My copy of The New Yorker with Brotherly Love. Loved it as it is.
My copy of The New Yorker with Brotherly Love. Loved it as it is.

Sparing the nitty gritty, the plot is simply not air-tight. Some twists are obvious and one can smell them coming a mile away and others are just unrealistic. I read first 120 pages of The Lowland as Brotherly Love which appeared in The New Yorker magazine in 2013. I thought it was brilliant. I didn’t wonder what would happen next in the story. Honestly, I didn’t need the rest of the novel.

Yet, I am happy to have read The Lowland – A Novel for it has wonderful prose and Lahiri is a terrific writer. Being longlisted for the Man Booker Prize 2013 is not completely unjustified. She writes what she knows best and does it very well. But if you are going into the novel being a big fan of Lahiri’s previous works then I would urge you to not have vey high expectations. It is subpar to The Namesake.

I understood the significance of the title only upon finishing the book.

Once, within this enclave, there were two ponds, oblong, side by side. Behind them was a lowland spanning a few acres. After the monsoon the ponds would rise so that the embankment built between them could not be seen. The lowland also filled with rain, three or four feet deep, the water remaining for a portion of the year.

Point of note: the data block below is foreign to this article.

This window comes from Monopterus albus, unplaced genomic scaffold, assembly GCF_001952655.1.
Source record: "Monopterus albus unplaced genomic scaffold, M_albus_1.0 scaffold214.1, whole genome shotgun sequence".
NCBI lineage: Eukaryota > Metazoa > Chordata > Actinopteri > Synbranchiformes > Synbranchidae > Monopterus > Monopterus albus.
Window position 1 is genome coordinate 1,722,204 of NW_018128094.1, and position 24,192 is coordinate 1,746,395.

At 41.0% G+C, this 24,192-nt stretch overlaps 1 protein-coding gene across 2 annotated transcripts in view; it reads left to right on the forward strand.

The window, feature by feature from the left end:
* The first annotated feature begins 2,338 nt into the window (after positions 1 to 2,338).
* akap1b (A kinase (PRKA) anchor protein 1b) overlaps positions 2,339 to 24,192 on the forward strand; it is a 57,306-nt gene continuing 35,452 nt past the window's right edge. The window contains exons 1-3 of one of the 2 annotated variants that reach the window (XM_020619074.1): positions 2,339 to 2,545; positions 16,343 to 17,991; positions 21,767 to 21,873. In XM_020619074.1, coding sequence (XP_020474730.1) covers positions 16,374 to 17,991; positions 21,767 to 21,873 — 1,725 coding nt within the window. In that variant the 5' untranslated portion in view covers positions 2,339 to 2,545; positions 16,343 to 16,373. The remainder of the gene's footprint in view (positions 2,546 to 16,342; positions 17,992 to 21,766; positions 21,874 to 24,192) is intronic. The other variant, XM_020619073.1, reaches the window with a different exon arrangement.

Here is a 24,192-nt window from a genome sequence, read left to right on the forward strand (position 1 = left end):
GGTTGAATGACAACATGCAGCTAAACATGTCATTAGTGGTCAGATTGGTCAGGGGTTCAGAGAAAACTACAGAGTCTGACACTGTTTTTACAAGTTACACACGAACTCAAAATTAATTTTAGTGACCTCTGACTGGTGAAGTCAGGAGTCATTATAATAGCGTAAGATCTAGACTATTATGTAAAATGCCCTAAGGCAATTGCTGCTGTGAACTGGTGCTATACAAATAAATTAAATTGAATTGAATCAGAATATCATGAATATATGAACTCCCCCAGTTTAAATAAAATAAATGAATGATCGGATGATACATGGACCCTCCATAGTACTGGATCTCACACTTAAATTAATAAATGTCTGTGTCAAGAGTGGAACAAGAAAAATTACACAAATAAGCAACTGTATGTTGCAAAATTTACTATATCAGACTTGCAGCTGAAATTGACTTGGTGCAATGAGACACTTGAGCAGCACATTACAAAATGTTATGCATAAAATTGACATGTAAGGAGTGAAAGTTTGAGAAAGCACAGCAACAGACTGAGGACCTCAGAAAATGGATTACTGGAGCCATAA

Lahiri’s choice of setting: middle-class Tollygunge with its high-class Tolly Club and the lowland, is as much a part of the story structure as the Naxalite movement. I find that the merging of the two ponds to create a lake over the lowland for a part of the year is a metaphor for how the lives of Subhash and Udayan come together to then be cleaved apart time and again. The Tolly Club teaches the two brothers two different lessons to two different ends. The lowland eventually becomes Udayan. The setting, for me is a wonderful character within the novel. I daresay I prefer it to some of the humans.

As always, I leave you with a passage from the book that spoke to me personally and may even have inspired a poem that I wrote around the time I was reading the book,

Once more the leaves of the trees lost their chlorophyll, replaced by the shades he had left behind: vivid hues of cayenne and turmeric and ginger pounded fresh every morning in the kitchen, to season the food his mother prepared. Once more these colours seemed to have been transported across the worlds, appearing in the treetops that lined his path.

And another,

Just as time stood still but was also passing, some other part of her body that she was unaware of was now drawing oxygen, forcing her to stay alive.

Sigh. Jhumpa Lahiri is a truly gifted wordsmith.

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14 thoughts on “A non-spoiler book review: The Lowland by Jhumpa Lahiri”

  1. Awesome review Sam. Brought the same pathos back in mind that I had while reading the original piece. This is undoubtedly my most favourite novel, and you have touched almost all its nuances while still holding the spoillers back.